Cook Computing

Fowler on Dependency Injection vs Service Locator

February 8, 2009 Written by Charles Cook

Following my last post on Dependency Injection Andy McMullan posted a comment to my Twitter feed:

Just read Fowler's IOC/DI page - seems he disagrees with Prasanna about the superiority of DI over Serv Locator.

In the article Inversion of Control Containers and the Dependency Injection pattern Fowler compares Service Locators and DI and presents some arguments for and against DI compared with Service Locators:

For DI:

  • Easier to determine what dependencies a component has - look at constructor.
  • Component does not have dependency on Service Locator so there is not a problem if the component is used with a different framework.
  • DI may make testing easier but a good Service Locator mechanism will make stubbing equally feasible

Against DI:

  • Harder to debug and understand.
  • Component cannot request extra services from injector once it had been configured.

In Concluding Thoughts Fowler says:

… Dependency Injection is a useful alternative to Service Locator. When building application classes the two are roughly equivalent, but I think Service Locator has a slight edge due to its more straightforward behavior. However if you are building classes to be used in multiple applications then Dependency Injection is a better choice.

The choice between Service Locator and Dependency Injection is less important than the principle of separating service configuration from the use of services within an application.

In the draft chapter I mentioned in my previous post Dhanji R. Prasanna writes:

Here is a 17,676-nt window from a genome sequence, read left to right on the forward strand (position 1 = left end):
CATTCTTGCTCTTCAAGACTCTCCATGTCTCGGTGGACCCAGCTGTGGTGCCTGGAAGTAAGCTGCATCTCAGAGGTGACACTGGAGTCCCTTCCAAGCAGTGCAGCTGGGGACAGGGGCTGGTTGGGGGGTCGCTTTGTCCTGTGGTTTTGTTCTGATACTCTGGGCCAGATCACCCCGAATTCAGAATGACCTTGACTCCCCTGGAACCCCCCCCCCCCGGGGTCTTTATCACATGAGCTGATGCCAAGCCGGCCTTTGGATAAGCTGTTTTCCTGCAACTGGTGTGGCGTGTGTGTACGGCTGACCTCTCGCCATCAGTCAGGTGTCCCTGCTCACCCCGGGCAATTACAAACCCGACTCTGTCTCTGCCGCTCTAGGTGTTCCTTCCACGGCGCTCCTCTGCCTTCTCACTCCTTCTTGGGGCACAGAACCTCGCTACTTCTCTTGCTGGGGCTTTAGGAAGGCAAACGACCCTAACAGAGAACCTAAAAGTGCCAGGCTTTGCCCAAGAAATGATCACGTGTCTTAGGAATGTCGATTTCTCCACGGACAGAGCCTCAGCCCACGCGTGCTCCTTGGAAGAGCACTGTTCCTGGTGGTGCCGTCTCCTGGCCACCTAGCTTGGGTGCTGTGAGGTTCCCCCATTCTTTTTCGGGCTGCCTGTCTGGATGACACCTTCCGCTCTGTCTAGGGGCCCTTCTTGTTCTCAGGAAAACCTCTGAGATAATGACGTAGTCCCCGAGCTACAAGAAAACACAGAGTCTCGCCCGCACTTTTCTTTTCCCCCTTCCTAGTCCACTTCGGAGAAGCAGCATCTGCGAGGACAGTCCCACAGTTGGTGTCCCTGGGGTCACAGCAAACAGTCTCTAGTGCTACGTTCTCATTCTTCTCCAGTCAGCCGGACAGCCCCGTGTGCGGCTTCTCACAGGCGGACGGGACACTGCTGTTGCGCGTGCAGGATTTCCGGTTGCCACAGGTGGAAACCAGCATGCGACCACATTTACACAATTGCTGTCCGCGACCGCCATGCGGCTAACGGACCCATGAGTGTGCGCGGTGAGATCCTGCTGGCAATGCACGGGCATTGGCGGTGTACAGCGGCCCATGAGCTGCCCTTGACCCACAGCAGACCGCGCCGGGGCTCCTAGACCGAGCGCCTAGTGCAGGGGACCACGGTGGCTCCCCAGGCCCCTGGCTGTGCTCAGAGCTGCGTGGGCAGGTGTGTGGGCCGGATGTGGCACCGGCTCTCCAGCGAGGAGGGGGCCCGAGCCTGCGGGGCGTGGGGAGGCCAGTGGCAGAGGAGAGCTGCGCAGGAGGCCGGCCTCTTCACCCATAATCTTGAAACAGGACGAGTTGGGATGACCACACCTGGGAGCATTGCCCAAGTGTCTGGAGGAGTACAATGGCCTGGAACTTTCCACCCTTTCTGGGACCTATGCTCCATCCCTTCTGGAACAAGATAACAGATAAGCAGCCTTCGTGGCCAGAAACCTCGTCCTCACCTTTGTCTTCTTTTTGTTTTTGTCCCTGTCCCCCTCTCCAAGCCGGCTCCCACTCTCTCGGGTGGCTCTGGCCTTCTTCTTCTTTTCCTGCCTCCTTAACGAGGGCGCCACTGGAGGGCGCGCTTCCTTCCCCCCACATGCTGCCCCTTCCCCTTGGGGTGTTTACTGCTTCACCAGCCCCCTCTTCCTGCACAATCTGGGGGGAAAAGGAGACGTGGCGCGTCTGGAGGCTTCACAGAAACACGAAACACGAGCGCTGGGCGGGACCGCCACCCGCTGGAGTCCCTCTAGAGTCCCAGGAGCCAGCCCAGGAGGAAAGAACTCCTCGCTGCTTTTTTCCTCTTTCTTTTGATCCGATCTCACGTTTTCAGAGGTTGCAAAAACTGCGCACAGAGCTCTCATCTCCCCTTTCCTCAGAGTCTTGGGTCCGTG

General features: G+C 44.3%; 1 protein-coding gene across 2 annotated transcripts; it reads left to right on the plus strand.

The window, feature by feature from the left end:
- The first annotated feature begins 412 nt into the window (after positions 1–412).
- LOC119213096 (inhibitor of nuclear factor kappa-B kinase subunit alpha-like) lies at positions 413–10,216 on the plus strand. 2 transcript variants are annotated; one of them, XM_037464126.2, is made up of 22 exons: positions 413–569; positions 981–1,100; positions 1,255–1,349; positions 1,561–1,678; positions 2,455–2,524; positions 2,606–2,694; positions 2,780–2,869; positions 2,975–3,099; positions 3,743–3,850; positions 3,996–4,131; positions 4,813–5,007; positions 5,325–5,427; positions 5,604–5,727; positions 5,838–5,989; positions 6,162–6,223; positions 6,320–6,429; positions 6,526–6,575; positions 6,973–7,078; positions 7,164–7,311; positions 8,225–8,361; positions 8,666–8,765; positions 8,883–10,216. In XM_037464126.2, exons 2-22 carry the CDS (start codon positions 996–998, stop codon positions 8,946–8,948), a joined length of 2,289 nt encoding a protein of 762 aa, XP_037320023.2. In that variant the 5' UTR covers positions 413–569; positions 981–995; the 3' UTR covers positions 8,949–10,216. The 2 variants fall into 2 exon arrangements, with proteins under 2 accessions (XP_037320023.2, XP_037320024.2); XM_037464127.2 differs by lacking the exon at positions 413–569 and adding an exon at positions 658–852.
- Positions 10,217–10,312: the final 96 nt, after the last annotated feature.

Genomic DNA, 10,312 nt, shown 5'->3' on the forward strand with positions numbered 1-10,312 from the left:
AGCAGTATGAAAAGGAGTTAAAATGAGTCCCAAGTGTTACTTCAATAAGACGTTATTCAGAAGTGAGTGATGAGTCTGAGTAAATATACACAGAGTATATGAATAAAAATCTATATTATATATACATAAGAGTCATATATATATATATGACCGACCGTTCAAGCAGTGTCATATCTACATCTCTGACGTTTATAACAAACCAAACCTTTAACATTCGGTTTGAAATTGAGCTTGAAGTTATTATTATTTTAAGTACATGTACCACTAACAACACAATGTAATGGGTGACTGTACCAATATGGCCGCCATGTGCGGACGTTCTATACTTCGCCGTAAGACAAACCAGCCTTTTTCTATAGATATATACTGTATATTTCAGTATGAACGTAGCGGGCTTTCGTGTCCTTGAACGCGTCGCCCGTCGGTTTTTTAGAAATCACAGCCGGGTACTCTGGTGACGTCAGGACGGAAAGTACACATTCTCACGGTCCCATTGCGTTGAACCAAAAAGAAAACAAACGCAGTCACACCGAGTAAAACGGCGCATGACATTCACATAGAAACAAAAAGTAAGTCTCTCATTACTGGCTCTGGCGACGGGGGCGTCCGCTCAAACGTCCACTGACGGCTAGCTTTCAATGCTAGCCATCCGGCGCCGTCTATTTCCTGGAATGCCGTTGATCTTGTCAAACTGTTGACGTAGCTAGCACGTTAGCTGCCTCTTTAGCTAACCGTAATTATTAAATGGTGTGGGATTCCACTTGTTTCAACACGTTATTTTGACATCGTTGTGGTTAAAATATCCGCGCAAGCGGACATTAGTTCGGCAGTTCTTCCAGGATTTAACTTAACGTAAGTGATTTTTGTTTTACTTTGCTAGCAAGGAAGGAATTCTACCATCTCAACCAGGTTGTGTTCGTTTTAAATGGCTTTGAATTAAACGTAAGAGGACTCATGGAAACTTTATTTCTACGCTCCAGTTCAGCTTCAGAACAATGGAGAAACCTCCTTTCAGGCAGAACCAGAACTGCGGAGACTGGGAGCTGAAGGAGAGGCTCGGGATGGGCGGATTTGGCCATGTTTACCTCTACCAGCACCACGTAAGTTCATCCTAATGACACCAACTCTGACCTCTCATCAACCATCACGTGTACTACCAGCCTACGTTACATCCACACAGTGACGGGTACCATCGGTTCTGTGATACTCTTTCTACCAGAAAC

Unfortunately, being a kind of factory, service locators suffer from the same problems of testability (or lack thereof) and shared state. The keys used to identify a service are also opaque and can be quite confusing to work with (as anyone who has used JNDI can attest). If a key is bound improperly, then the wrong type of object may be created and this error is found out only at runtime. The practice of embedding information about the service within its key (viz., "JapaneseEmailerWithPhoneAndEmail") is also unclear and places too much emphasis on arbitrary conventions.

I don't think these points are particularly compelling: binding the key incorrectly need not be a concern if, instead of a key string, a type parameter or a generic type parameter is used — for an example see the API of the Common Service Locator library — and the actual type returned from a request to the Service Locator can be configured progammatically or via a configuration file.

But I intuitively prefer the use of DI to a Service Locator. It more clearly separates the two concerns of service configuration and use of the service. It is also potentially more flexible, in that you could have a DI container which could be configured to take into account the class of the component when supplying a particular type in the component's constructor (for example, say the component needed an instance of ILogger and the implementation of ILogger needed to know the type of the component it was going to be logging). In the case where the component needs to request services after its constructor has been called, the component can be supplied with an instance of a provider class.